The inventive method described herein expands the dynamic range by altering the incident photon flux such that some pixels in the SiPM array are illuminated more or less intensely than others. This variable illumination can be accomplished using lenses or lens-like devices (focusing and non-focusing), absorbers, filters, interference films, and the like. The inventor is not aware of any term which would encompass this entire class of possibilities. Thus, the term “interceding absorber” will be used to generally describe these devices. The reader should note that the term includes optical devices having very little transmission loss, so the inclusion of the word “absorber” should not be viewed as unduly limiting. Whatever device is used, the interceding absorber should have non-uniform optical transmission. That is, it should project a non-uniform photon flux onto the pixel array of the SiPM.
  • [0035]
    The reader should also note that lenses have in the past been used in combination with SiPM's, but always with the object of increasing the light gathering power of the device. Lenses or other interceding absorbers used in the present inventive method are provided instead to create non-uniform illumination of the active area of the SiPM.
  • [0036]
    Those skilled in the art will realize that many different methods could be used to create a non-uniform illumination of a SiPM pixel array. However, the reader's understanding may be furthered by the presentation of two specific embodiments.
  • [0037]
    The first such embodiment includes the use of an interceding absorber having low transmission losses. A good example of a low-loss interceding absorber is an optical lens. FIG. 2 depicts an arrangement using a lens. Lens 18 is placed a distance away from pixel array 12 of silicon photomultiplier 10. The lens is not focused to a point. Instead, it is positioned to produce a focus zone 20 (over a region) and a penumbra 22.
  • [0038]
    In this example, 91% of the photons are diverted onto only 40% of the available pixel area (with the remaining 60% of the pixels receiving only 9% of the photons). The threshold flux for firing a single pixel is not changed by this arrangement. The result is shown as Curve B in FIG. 1. The firing fraction is given by the expression:
  • [0000]

    0.4(1−e−0.91λ/0.4)+0.6(1−e−0.09λ/0.6)
  • [0039]
    The reader will observe that the 95% point in the dynamic range has shifted from λ=3 in Curve A to λ=16 in Curve B. This is a greater than five-fold increase, equivalent to the natural dynamic range of a SiPM with more than five times the pixel count.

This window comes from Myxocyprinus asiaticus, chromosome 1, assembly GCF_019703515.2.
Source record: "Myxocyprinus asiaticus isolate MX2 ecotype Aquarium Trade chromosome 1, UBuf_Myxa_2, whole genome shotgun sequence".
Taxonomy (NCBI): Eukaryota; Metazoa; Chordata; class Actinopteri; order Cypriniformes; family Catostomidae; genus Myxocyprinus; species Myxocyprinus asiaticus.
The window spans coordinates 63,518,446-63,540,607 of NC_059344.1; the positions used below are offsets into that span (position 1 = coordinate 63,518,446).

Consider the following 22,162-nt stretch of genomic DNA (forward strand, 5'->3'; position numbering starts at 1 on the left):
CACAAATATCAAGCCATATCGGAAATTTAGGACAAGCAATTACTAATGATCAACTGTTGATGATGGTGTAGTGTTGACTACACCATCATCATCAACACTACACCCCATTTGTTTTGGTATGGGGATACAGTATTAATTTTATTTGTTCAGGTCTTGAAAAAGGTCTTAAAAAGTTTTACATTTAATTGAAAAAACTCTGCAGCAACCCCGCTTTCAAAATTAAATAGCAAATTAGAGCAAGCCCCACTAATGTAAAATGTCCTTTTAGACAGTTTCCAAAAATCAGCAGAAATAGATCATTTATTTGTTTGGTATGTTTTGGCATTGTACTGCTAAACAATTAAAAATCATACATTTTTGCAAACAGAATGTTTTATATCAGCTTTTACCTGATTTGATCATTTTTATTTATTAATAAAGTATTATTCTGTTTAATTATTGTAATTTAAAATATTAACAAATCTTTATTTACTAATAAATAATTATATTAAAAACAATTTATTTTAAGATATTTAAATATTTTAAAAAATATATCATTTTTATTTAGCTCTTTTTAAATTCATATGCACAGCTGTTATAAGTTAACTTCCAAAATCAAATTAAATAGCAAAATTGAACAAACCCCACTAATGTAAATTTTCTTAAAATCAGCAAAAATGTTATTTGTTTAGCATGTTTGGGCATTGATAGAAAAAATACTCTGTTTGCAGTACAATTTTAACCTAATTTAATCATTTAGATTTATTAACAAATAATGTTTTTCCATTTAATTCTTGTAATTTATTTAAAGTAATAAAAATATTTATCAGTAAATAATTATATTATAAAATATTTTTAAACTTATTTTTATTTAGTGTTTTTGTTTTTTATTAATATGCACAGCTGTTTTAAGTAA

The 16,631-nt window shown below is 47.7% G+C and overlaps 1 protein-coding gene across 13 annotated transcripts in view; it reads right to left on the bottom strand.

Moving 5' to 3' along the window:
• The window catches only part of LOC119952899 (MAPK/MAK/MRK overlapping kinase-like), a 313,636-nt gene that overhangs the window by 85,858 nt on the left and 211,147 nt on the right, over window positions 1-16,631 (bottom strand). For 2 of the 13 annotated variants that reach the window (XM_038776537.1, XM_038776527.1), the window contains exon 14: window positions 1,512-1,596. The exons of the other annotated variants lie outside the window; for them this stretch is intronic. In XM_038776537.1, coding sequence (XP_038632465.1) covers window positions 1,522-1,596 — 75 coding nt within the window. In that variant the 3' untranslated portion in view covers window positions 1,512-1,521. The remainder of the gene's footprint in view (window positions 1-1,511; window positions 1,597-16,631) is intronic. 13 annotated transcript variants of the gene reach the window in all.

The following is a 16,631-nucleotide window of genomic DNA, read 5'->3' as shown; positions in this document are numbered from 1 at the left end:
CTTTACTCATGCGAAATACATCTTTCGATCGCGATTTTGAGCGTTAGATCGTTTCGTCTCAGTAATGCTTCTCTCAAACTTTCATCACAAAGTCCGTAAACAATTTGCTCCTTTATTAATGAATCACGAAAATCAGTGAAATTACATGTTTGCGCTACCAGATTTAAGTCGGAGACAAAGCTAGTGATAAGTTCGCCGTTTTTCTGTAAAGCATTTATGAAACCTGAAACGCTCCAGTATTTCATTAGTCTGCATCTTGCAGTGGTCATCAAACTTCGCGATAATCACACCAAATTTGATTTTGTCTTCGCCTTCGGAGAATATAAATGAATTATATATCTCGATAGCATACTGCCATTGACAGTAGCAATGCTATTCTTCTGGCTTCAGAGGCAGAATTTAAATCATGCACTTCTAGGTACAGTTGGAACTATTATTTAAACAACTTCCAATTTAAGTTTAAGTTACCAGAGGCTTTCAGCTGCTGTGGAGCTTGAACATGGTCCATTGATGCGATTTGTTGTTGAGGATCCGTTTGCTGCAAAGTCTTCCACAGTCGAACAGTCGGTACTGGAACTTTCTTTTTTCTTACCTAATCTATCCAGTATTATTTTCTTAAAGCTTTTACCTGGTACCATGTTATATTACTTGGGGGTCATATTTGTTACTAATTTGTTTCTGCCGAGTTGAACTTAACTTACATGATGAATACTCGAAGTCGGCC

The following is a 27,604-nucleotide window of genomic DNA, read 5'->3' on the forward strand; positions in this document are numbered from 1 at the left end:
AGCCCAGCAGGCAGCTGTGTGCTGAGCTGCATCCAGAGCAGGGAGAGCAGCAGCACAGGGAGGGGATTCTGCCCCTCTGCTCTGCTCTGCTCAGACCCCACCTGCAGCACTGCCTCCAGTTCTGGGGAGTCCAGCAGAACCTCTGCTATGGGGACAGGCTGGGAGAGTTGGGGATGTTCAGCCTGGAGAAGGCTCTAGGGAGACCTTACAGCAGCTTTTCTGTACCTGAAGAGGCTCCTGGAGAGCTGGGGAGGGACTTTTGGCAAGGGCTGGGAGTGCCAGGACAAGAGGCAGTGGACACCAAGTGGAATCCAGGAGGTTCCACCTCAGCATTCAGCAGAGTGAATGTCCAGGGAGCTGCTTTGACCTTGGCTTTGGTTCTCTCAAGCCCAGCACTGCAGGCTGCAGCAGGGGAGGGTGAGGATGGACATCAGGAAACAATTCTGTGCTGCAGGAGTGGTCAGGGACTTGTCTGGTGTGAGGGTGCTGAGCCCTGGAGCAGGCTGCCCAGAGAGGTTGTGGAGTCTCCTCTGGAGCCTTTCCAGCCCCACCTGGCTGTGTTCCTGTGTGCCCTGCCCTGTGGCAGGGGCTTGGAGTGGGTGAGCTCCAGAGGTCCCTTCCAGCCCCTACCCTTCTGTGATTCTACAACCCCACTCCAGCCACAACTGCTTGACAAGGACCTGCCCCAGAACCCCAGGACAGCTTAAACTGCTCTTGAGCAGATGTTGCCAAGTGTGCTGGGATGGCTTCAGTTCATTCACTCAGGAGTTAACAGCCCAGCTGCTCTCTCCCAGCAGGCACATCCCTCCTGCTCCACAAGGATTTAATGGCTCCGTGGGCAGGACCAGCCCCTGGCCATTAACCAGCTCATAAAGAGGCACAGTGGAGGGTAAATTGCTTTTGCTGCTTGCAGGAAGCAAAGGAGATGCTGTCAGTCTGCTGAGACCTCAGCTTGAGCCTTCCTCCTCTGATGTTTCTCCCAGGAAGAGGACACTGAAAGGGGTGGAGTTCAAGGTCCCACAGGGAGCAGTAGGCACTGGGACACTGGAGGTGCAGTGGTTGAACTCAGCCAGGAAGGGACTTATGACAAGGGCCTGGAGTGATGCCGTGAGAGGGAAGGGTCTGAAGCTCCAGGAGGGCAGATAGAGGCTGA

• [0040]
    A second example considers the use of an interceding absorber having a higher loss rate. If photons are plentiful and the lower end condition can be relaxed, one can produce similar results with photon absorbing configurations (which may in fact be simpler and cheaper to implement).
  • [0041]
    FIG. 3 is a simplified depiction of such an arrangement. The interceding absorber in this arrangement is a neutral density filter 14. One or more perforations 16 are provided in the neutral density filter so that the photon flux is unevenly distributed on pixel array 12. The resulting plot of the SiPM response looks something like Curve C in FIG. 1.
  • [0042]
    It is immaterial whether the obscured portion of the pixel array is covered by one contiguous sheet of filter or by disjointed pieces. In the example shown, the overall pass fraction is about 0.55, which raises the single pixel threshold to about 1.8 effective photons. In this example the 95% of full level point is reached at 21 effective photons per pixel, a nearly four fold increase in the dynamic range in comparison to the prior art. To reach a comparable dynamic range using the prior art approach would require a SiPM with nearly 4 times more pixels.
  • [0043]
    The behavior of these two examples is perhaps counterintuitive, but the shapes of Curve B and Curve C are easily understood as weighted sums of the individual pixel probabilities to fire. In other words, if Curve C were the response for a 1,000-pixel SiPM, it behaves as if it were two SiPM's of 500 pixels each with one being unaltered and the other being covered by an interceding absorber (with the output of the two separate arrays being summed). It should also be noted that perfectly uniform incoming illumination is not required for this method to function.
  • [0044]
    The discussion of all the preceding examples has proceeded as if each pixel can fire only once. In fact, a pixel has a recovery time after which it can fire again. Light pulses which last longer than the recovery time can fire the same pixel more than once. The effect is to alter the response function in the direction of higher response for longer pulses (“flash duration”), resulting in a calibration shift. This is a well-known problem in the use of SiPM's.
  • [0045]
    The effect is stronger at higher illumination intensities and under some conditions the response “fraction” could exceed unity. However, by judicious optical design using the proposed interceding absorbers, the calibration shift caused by flash duration can be suitably reduced. This is particularly true where the duration and intensity of the light source is predictable.
  • [0046]
    The reader will thereby understand that the proposed inventive method significantly expands the dynamic range of non-linear detectors such as SiPM's. With little effort and cost, a 5-fold or larger increase in dynamic range is attainable. This method may also allow the mitigation of calibration errors resulting from varying flash duration.
  • [0047]